The German-operated MS Europa motored into La Goulette with 350 passengers on board for a one-day stopover.
The tourists, cameras at the ready, were greeted by a band of soldiers playing trumpets and drums, as well as camels and North African dancing, while the local tourist shops garlanded them with jasmine necklaces as they disembarked.
Tunisian authorities, who have ordered high security for the visit, are hoping to lure back the big cruise operators who have abandoned the country for the past year and a half since the gun attack on the capital's Bardo National Museum.
“The arrival of the liner Europa does not in itself signal the resumption of cruise liner activities in Tunisia,” said Malek Ghanemi, head of La Goulette's cruise liner terminal.
“But it's very important because it sends out a positive and reassuring message,” he told AFP.
Gabriella, a tourist from Berlin, was all smiles as she headed off for Tunis medina, or old city, a UNESCO-listed World Heritage Site. “I'm not scared at all,” she said.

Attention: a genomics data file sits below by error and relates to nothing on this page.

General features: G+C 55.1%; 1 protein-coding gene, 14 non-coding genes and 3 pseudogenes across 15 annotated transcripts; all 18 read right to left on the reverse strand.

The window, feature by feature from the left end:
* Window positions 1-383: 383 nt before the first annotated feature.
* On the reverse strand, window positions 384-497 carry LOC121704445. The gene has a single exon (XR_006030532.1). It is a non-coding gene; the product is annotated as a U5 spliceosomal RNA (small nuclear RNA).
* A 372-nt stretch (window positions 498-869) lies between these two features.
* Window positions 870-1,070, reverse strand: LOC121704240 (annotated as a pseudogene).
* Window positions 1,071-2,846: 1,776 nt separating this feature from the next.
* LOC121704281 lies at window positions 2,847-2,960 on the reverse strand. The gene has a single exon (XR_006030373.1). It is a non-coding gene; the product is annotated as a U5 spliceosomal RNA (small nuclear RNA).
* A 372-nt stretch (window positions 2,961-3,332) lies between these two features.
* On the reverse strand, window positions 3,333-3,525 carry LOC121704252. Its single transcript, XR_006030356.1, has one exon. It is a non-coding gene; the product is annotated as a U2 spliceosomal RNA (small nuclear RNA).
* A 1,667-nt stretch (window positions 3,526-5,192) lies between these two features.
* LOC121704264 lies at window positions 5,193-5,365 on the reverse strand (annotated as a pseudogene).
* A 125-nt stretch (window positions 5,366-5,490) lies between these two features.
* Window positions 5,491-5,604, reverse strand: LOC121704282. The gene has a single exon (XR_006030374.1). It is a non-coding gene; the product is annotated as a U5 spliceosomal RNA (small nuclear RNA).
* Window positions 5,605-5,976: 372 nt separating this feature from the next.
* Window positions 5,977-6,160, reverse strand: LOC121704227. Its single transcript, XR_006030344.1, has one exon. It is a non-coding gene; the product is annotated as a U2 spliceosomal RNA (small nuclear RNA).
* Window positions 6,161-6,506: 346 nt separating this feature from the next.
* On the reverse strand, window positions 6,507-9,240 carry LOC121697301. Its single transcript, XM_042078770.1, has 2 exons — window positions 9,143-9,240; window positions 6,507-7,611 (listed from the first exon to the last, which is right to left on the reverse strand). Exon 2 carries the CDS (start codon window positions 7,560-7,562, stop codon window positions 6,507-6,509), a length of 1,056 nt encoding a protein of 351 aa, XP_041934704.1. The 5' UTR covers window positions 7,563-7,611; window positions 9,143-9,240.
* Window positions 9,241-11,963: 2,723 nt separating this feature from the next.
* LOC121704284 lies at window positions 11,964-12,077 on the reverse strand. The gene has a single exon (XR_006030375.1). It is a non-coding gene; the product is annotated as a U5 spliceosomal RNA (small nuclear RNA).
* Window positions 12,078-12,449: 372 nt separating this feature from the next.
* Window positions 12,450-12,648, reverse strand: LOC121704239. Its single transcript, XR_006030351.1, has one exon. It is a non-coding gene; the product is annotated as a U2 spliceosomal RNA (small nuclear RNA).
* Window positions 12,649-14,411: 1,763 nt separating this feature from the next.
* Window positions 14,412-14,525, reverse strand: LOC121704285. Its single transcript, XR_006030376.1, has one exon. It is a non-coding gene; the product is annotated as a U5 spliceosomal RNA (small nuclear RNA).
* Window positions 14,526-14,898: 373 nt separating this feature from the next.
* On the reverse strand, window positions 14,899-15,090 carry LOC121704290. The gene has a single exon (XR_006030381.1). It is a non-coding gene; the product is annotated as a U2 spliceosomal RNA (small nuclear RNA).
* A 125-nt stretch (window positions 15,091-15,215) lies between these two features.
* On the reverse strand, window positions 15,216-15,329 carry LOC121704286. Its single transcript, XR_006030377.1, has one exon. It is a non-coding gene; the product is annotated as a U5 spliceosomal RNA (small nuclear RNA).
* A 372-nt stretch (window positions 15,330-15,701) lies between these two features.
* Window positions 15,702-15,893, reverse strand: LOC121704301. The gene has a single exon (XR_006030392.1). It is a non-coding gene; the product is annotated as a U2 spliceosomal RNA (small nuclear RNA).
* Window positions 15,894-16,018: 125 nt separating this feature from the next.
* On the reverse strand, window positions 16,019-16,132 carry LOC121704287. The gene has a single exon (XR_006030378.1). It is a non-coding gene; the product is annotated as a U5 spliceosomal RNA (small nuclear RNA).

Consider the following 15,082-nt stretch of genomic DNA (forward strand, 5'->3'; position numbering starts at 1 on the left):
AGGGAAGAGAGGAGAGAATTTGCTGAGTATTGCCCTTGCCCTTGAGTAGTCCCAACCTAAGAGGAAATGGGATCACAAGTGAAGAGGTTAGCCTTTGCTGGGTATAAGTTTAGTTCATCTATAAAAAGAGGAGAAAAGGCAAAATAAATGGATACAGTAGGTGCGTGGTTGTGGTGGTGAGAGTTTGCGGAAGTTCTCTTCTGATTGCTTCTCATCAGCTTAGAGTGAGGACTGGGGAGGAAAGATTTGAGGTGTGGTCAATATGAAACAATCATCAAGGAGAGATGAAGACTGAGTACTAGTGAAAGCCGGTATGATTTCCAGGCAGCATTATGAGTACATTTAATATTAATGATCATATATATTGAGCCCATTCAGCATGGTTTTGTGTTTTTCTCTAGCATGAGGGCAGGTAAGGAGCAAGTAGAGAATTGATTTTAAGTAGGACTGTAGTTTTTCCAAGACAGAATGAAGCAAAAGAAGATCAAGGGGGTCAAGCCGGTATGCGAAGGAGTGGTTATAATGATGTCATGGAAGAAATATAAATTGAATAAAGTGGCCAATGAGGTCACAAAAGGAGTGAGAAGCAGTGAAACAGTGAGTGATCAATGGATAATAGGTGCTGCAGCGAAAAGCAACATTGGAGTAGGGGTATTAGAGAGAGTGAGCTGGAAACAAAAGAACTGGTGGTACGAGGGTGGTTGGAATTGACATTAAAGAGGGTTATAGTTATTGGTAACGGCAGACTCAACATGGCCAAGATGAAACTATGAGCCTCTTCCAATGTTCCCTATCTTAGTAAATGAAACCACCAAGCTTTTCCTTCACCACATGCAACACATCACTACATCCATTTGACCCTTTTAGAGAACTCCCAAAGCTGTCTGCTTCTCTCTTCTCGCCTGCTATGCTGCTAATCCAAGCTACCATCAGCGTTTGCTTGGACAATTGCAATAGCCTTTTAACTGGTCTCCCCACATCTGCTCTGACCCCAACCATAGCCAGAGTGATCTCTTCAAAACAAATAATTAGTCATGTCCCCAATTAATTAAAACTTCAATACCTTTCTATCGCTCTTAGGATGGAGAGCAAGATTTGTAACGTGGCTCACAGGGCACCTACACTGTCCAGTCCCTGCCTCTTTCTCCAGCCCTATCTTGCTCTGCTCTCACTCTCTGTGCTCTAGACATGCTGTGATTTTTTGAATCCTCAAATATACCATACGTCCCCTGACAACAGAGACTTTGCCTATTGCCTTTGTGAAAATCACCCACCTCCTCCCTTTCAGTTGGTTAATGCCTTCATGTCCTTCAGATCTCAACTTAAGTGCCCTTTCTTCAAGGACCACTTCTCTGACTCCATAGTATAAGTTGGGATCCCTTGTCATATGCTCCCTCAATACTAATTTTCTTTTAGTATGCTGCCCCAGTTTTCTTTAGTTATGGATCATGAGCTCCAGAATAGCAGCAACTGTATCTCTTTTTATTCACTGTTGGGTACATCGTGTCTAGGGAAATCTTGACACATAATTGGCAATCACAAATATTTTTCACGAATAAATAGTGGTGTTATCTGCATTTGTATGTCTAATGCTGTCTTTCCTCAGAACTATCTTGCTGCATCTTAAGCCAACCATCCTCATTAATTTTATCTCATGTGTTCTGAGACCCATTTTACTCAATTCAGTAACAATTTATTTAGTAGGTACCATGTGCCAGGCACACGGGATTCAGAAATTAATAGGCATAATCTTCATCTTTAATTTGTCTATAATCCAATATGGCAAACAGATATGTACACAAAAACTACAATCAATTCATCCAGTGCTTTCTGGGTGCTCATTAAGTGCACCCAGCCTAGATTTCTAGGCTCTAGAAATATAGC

Tourism Minister Selma Rekik Elloumi was to attend a special ceremony later Thursday underlining the significance of the ship's stopover for a key sector of the Tunisian economy.
Many of the tourists who died in the March 18th, 2015 attack claimed by the Isis jihadist group that also killed a policeman were on cruise stopovers.
Tunisia's tourism sector has been in crisis ever since the revolution of 2011 which led to the overthrow of longtime dictator Zine El Abidine Ben Ali.
The industry used to contribute around seven percent of GDP and supported 400,000 jobs.
Dozens of hotels were forced to close last winter following the Bardo attack and another in June 2015 around a beach hotel in Sousse that left 38 foreign holidaymakers dead.